When you and the other parent of your children are no longer together as a couple, you both still have obligations to the kids that you are legally required to meet. You both have to provide a safe and loving home for them. You both have to financially support them to the best of your ability.
If the court has awarded you physical custody of the children, the other parent may be required by law as well to pay support to you as the custodial parent. By pursuing visitation, guardianship, and child support pasco county parents like you gain an ironclad court degree about these matters and move on with your life.
Determining the Amount of Support
When it comes to determining how much money the other parent must pay you for child support, your own opinion will not come into play. The family court judge will most likely not care what you have to say about the support issue. Rather, he or she will solely look out for the best interests of the children.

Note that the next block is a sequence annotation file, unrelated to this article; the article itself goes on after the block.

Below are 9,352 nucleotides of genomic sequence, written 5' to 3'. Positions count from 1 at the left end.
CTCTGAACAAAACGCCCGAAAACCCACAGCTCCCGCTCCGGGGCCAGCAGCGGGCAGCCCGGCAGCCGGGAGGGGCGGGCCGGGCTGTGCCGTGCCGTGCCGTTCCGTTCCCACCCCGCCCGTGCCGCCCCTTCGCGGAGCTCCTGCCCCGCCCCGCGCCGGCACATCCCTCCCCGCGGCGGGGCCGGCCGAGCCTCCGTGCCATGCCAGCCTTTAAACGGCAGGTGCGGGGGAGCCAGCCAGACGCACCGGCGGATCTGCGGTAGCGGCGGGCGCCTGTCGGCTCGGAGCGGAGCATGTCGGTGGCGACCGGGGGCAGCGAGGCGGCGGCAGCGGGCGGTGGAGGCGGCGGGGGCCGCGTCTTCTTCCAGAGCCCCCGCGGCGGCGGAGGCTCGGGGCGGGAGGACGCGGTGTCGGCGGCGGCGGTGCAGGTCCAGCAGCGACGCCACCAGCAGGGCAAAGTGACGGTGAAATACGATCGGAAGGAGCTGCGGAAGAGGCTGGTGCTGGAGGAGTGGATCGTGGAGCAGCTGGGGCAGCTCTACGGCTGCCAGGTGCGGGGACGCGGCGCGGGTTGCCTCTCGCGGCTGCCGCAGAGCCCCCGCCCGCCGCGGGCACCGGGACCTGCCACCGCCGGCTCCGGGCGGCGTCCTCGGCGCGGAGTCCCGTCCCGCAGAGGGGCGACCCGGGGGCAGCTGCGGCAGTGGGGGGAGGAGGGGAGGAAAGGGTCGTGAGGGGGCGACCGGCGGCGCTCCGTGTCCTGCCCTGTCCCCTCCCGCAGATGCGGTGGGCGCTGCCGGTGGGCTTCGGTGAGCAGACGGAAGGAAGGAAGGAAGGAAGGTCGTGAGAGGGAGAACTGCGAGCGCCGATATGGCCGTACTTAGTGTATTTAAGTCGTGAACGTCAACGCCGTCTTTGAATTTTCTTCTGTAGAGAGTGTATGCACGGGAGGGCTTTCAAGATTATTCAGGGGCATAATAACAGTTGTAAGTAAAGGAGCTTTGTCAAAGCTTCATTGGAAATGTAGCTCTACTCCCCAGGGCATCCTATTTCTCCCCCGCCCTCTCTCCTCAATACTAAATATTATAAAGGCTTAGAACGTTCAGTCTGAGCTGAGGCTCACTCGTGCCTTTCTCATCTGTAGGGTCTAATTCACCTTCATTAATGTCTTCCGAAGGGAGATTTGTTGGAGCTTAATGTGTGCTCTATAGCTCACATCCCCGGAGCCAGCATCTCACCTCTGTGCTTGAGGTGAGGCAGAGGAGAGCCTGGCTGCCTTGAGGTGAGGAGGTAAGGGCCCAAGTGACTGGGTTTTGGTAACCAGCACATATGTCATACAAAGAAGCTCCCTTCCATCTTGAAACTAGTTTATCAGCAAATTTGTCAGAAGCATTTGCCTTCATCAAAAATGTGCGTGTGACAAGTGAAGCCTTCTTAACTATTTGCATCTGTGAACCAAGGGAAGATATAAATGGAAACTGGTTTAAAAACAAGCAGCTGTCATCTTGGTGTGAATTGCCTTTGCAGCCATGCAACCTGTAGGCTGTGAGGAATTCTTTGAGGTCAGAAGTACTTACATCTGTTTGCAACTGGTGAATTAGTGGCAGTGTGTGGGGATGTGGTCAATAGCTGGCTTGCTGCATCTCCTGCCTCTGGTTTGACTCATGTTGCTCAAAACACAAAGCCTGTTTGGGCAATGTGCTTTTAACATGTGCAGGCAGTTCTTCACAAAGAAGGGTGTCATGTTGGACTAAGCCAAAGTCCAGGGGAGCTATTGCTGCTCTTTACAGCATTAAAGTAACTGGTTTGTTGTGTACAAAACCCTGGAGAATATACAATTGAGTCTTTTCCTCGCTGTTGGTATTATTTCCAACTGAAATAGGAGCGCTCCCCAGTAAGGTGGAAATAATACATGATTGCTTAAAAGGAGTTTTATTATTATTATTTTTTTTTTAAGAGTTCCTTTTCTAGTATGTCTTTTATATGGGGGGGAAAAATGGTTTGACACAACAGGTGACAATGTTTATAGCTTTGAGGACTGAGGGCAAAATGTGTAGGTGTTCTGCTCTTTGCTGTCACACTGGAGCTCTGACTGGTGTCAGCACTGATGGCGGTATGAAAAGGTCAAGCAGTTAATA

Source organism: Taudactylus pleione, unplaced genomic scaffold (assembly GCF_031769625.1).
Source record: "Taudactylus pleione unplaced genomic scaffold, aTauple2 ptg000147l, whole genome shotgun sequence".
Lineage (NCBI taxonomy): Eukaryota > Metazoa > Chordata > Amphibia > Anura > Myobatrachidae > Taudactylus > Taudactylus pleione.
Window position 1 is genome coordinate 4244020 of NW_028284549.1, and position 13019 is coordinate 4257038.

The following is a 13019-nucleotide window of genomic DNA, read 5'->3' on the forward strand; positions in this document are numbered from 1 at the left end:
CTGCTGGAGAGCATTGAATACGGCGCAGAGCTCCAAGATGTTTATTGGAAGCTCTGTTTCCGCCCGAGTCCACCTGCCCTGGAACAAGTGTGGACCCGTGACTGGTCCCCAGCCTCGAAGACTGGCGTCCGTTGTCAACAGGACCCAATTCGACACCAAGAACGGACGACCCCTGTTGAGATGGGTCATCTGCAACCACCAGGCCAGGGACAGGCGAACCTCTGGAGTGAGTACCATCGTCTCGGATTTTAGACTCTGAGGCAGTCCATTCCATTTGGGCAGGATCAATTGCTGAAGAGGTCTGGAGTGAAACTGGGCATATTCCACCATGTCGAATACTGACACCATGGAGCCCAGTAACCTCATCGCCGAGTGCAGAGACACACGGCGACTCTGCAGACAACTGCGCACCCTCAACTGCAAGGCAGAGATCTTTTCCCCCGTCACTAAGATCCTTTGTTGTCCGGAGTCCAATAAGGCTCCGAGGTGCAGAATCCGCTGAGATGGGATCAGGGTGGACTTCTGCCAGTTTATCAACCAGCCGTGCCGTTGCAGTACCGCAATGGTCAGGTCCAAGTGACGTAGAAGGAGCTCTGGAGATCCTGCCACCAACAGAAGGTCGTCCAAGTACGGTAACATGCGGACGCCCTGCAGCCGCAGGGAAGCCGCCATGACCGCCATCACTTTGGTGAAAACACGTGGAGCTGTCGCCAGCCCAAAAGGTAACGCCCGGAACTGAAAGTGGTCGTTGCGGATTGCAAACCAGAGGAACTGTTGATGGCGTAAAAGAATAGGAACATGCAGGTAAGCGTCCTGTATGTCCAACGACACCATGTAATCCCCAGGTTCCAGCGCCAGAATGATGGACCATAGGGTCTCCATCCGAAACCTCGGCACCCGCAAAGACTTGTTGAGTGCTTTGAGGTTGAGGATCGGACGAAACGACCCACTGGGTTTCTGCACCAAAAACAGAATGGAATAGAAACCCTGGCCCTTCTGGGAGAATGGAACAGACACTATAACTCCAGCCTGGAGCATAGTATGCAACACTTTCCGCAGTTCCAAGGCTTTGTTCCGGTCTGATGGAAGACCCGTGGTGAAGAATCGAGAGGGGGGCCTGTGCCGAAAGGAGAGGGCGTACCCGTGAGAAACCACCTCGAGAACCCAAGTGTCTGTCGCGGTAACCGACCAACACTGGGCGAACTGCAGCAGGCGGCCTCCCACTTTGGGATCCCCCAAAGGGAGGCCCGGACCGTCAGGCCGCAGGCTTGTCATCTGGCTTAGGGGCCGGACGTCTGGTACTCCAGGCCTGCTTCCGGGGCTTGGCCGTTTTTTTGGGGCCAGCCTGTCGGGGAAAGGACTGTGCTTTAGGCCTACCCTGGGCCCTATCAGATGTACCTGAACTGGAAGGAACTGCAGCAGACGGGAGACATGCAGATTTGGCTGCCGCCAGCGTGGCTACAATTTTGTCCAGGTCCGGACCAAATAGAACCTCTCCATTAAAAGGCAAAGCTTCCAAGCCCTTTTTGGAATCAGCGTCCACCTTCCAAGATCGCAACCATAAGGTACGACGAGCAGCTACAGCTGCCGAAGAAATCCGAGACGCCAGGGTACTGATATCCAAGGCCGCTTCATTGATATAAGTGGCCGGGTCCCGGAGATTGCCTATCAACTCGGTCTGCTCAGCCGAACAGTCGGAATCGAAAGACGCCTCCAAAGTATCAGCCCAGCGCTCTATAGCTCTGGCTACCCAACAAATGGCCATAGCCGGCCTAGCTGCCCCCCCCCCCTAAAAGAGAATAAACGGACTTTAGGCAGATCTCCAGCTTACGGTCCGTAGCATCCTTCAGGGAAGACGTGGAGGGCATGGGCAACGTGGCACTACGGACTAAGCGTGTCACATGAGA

As such, most states use precise formulas to determine how much support children are entitled to by law. The factors that go into these equations include how much both parents earn, how much the kids’ shelter and insurance expenses are, and whether or not either parent is already paying child support or alimony because of another court order.
These factors help judges determine the final amount of support that the non-custodial parent must pay. After that amount is figured out, the judge will issue a formal decree that must be obeyed by both parents.
Your lawyer will be on hand to present evidence of your expenses and arguments for why the support may need to be more than the equation allows for by law. He or she can also represent you if you want the decree changed or if you have a change of income or family status that could affect the order. You avoid going before the judge and the family court on your own.